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There are lots of recommended practices and tutorials for securing various components of a LEMP/LAMP stack when running in a cluster whose private network traffic is shared by other, potentially hostile, hosts (e.g., AWS, Vultr, DigitalOcean). You can secure reverse proxy and MySQL traffic with TLS. But, for clusters which involve a set of instances hosting PHP-FPM pools, there doesn't seem to be any literature on securing the TCP traffic between the web server instance and the PHP-FPM instances.

Is it even necessary, or is there a reason there's no literature (e.g., the traffic is encrypted, or no sane VPS/cloud providers would run private network interfaces in promiscuous mode)? I can see problems when a request comes in to an HTTPS site, the site sends the request details to the PHP-FPM pool (including, say, passwords or credit card numbers), and a third party listens to that traffic somehow.

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2 Answers 2

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SSH tunnels can be a great option to securely connect across a hostile network. We've found SSH tunnels very simple to implement and understand and more reliable, than some VPN options. Also can tunnel all sorts of things even when the native app protocol doesn't support SSL/TLS.

Good to put your SSH in a bash script that will run the SSH tunnel in a loop and restart it if it dies.

Here's an example of a script we use (the names have been changed to protect the dishonest):

#!/bin/bash
umask 0077
if [ -L "$0" ]
then
    EXE=`readlink -e "$0"`
else
    EXE="$0"
fi
if [ "$1" = "daemon" ]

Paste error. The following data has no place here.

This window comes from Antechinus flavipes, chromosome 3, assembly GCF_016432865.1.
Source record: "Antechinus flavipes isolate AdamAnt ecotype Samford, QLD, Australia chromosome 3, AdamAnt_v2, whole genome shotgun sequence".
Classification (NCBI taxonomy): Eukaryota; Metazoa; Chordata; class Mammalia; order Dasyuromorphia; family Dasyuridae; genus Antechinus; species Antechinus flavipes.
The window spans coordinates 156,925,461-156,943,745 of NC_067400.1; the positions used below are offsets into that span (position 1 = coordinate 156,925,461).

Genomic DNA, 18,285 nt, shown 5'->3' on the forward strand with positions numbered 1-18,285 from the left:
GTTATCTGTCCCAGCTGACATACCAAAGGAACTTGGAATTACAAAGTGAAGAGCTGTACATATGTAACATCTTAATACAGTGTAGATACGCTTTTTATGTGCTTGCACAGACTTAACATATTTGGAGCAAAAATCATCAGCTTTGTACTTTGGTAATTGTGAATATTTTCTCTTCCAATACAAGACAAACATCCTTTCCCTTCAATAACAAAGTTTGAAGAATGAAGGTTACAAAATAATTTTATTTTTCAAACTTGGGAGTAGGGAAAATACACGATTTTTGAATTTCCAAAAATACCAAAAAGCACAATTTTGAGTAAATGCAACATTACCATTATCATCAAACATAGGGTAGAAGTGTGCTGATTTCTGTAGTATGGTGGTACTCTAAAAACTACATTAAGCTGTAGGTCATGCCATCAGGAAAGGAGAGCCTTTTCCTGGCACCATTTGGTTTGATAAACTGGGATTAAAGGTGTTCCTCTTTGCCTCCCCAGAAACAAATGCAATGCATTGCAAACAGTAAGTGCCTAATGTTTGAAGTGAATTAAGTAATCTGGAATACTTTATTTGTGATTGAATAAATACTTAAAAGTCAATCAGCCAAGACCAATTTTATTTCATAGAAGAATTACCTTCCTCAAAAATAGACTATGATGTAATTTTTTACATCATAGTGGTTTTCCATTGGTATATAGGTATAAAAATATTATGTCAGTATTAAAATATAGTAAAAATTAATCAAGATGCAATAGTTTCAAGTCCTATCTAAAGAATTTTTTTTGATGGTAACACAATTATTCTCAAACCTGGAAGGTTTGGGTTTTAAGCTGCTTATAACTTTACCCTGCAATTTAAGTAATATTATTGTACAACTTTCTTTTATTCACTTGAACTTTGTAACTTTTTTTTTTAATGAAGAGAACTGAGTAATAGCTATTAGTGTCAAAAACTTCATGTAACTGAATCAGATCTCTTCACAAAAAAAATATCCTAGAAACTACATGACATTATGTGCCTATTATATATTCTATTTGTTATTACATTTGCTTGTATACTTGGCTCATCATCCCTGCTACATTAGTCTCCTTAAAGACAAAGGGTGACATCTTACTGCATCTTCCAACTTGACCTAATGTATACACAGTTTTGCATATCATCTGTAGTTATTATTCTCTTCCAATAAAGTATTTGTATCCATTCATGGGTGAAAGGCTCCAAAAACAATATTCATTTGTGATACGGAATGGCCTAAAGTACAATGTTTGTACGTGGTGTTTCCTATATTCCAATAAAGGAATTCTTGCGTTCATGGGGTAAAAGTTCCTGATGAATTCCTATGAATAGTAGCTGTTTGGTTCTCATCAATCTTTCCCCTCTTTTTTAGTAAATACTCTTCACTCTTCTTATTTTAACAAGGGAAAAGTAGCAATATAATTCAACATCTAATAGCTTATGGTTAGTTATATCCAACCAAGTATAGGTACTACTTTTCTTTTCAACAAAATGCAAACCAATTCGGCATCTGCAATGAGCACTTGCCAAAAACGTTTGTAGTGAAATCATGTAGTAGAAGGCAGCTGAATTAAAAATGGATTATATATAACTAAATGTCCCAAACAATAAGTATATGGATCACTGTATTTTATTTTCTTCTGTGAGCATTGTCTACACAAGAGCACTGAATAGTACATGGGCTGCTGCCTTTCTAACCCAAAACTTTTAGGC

then
    while [ 1 ]
    do
        /usr/bin/ssh -L 127.0.0.1:5432:127.0.0.1:5432 -n -T -x [email protected] sleep 100000000 >> "$EXE.log" 2>&1 &                                                                                                                                                       
        echo "$!" > "$EXE.ssh.pid"
        wait
        sleep 5
    done
elif [ "$1" = "stop" ]
then
    if [ -f "$EXE.pid" ]
    then
        kill `cat "$EXE.pid"`
        sleep 0.1
        rm -f "$EXE.pid"
    fi
    if [ -f "$EXE.ssh.pid" ]
    then
        kill `cat "$EXE.ssh.pid"`
        sleep 0.1
        rm -f "$EXE.ssh.pid"
    fi
else
    "$0" stop
    nohup "$0" daemon >> "$EXE.log" 2>&1 &
    echo "$!" > "$EXE.pid"
fi

You modify the SSH line to perform appropriate tunneling. You call the script with "start" or "stop" parameters. The script runs a daemon that will restart SSH if it ever dies.

For the tunnels, make a minimally privileged user and group on the other end to connect to, "tunnelusername" here.

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Regarding the credit cards: To operate with these, you've go get a license, which you won't if running in such environments, not by accident, but because of reasons you mentioned above. Regarding your question: If the private network is shared with others, I would recommend to encrypt all the traffic, via stunnel for example.

(But still, it's an shared environment: If the people next to you find a flaw which enables them to take over the host or other virtual machines, they could read the traffic before it's encrypted - this shouldn't render useless what I've just wrote, just to keep this in mind.)

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